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Page 7

sun. They belonged to the owner, the cook, and a rancher just off the range for a beer.   

No one stayed at the motel unless their car was broke down or night caught them late. Two or three such people found themselves trapped there each night. Thus the wayfarers from distant civilizations provided a tiny stream of revenue for the local rustics. 

**

The car was a BMW 2002, the one with a thin chrome strip that ran from hood to tail, making it look like a sardine can. Despite its rather boxy look, it was a sweet car, from its powerful engine to the leather bucket seats. Normally everything was quiet and air tight—but not now. As they slowed, the heavy gray steam curled up like fog in front of the windshield, making the driver, Janet Schlest, clamp the steering wheel and pull her chin almost over it, staring wide-eyed.

Janet, a member of Association of Planners and Futurists, was returning from Tucson, where her ride, Stephanie Noble, had presented a new mathematical process called Decision Analysis. No one understood it, least of all Janet, whose master’s degree had come from a budding urban planning program run by radical adherents to the Sal Alinsky school of social transformation. Attend class, join a radical action group, and you’ll graduate. Janet had joined Environmental Activists and had helped organize the first Earth Day.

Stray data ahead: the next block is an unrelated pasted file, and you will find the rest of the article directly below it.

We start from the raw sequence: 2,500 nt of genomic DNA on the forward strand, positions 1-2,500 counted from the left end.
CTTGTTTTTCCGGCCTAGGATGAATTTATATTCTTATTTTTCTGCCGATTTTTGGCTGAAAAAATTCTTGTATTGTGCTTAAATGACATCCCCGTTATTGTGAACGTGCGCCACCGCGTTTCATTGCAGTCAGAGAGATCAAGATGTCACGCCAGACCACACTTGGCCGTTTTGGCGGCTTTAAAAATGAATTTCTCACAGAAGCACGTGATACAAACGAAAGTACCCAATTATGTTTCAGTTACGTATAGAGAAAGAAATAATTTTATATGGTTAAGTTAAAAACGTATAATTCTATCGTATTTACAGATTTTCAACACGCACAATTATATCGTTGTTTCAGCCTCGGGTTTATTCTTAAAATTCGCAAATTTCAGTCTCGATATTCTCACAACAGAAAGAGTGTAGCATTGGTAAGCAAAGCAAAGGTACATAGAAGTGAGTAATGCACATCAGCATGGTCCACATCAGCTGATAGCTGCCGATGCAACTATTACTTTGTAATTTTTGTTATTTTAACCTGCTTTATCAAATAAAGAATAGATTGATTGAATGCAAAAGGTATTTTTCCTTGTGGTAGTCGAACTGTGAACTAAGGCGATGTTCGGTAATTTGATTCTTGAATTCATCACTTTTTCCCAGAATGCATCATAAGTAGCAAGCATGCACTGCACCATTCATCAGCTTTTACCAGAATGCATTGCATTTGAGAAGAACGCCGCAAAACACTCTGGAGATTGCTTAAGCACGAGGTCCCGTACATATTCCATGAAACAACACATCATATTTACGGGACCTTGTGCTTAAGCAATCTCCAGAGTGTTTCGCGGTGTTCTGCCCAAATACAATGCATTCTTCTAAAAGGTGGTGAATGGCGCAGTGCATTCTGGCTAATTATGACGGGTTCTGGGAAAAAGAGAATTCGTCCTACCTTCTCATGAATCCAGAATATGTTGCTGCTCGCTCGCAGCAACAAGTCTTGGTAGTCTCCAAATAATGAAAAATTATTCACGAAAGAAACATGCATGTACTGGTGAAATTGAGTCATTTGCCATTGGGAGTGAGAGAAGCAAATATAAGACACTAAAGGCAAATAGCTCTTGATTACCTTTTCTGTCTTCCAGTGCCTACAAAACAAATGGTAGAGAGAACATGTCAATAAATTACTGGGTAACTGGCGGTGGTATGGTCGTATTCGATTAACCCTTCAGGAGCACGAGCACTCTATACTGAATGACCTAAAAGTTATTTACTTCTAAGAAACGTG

Janet had a certain sense of entitlement, arising from her childhood of divorced parents competing for her approval. Along with Janet’s sense of self worth, she had an animosity for Stephanie Smartass. This sprouted during Steph’s presentation on probabilities, an act of shear arrogance and ignorance, thought Janet, since Stephanie didn’t even have a degree in planning. Surely, by now, anyone, with any sense, knew that the future was about change, not numbers. Janet even remembered Alinsky calling it “the calculus of change”, meaning that the creeping, ever divisive spirit of activism, pushed all before it, like a glacier, and that was all the math anyone needed to know.

With the car trouble, Janet’s animosity matured into full hostility. In her mind the cause of the problem was Stephanie, a connection which she couldn’t justify, but held all the same. As the car nosed toward the backwater service station, the two weren’t speaking, each wondering why she had agreed to the road trip with the other—except Stephanie did remember.

  

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